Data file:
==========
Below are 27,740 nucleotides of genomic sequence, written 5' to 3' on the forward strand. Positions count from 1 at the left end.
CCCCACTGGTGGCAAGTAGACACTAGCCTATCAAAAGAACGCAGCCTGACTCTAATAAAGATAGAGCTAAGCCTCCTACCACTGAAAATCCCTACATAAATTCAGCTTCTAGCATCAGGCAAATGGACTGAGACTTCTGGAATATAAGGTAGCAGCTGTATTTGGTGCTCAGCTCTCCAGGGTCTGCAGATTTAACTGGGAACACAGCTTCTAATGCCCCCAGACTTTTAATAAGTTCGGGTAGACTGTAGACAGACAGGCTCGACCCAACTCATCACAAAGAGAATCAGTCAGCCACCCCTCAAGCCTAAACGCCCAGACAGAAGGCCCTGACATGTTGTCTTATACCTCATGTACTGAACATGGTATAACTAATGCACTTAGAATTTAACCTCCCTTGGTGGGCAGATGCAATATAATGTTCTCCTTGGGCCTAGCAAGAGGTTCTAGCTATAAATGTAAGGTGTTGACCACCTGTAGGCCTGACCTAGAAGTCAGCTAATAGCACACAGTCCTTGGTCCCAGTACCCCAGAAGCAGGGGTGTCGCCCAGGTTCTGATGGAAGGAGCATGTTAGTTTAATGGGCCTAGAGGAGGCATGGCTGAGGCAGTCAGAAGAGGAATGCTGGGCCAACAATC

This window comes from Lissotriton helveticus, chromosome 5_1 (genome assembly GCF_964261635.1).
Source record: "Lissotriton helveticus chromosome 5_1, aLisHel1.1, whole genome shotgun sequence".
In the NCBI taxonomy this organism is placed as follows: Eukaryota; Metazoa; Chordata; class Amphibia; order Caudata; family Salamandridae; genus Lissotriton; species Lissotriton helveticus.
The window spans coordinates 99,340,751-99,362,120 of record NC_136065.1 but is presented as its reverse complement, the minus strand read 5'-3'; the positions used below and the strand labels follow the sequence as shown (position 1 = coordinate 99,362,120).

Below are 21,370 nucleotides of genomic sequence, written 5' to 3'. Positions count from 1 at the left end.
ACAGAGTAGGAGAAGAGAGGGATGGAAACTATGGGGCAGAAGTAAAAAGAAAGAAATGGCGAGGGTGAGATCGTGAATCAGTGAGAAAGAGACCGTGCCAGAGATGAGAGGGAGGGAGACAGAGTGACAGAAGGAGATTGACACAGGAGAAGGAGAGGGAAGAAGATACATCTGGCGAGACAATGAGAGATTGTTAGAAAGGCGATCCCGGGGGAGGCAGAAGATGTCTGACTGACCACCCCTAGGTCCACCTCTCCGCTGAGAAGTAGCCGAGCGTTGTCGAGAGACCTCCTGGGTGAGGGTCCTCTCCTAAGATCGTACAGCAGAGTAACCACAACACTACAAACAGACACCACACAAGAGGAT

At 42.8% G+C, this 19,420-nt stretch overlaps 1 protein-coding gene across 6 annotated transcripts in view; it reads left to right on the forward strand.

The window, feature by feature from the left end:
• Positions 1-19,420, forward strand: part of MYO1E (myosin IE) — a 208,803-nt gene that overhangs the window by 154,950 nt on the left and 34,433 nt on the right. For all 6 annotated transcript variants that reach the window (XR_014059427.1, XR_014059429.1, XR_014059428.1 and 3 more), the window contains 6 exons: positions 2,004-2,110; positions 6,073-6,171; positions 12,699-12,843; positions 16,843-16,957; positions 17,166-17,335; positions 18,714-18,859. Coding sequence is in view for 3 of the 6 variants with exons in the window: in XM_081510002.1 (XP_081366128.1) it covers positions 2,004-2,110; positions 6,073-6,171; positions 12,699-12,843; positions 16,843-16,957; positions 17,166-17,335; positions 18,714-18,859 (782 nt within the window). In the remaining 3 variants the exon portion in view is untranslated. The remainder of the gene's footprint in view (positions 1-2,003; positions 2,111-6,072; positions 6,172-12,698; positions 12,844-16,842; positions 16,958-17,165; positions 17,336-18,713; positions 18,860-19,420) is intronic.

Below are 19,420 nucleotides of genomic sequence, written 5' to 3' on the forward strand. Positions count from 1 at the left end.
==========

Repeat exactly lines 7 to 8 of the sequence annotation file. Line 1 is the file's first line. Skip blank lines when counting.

Below are 21,370 nucleotides of genomic sequence, written 5' to 3'. Positions count from 1 at the left end.
ACAGAGTAGGAGAAGAGAGGGATGGAAACTATGGGGCAGAAGTAAAAAGAAAGAAATGGCGAGGGTGAGATCGTGAATCAGTGAGAAAGAGACCGTGCCAGAGATGAGAGGGAGGGAGACAGAGTGACAGAAGGAGATTGACACAGGAGAAGGAGAGGGAAGAAGATACATCTGGCGAGACAATGAGAGATTGTTAGAAAGGCGATCCCGGGGGAGGCAGAAGATGTCTGACTGACCACCCCTAGGTCCACCTCTCCGCTGAGAAGTAGCCGAGCGTTGTCGAGAGACCTCCTGGGTGAGGGTCCTCTCCTAAGATCGTACAGCAGAGTAACCACAACACTACAAACAGACACCACACAAGAGGAT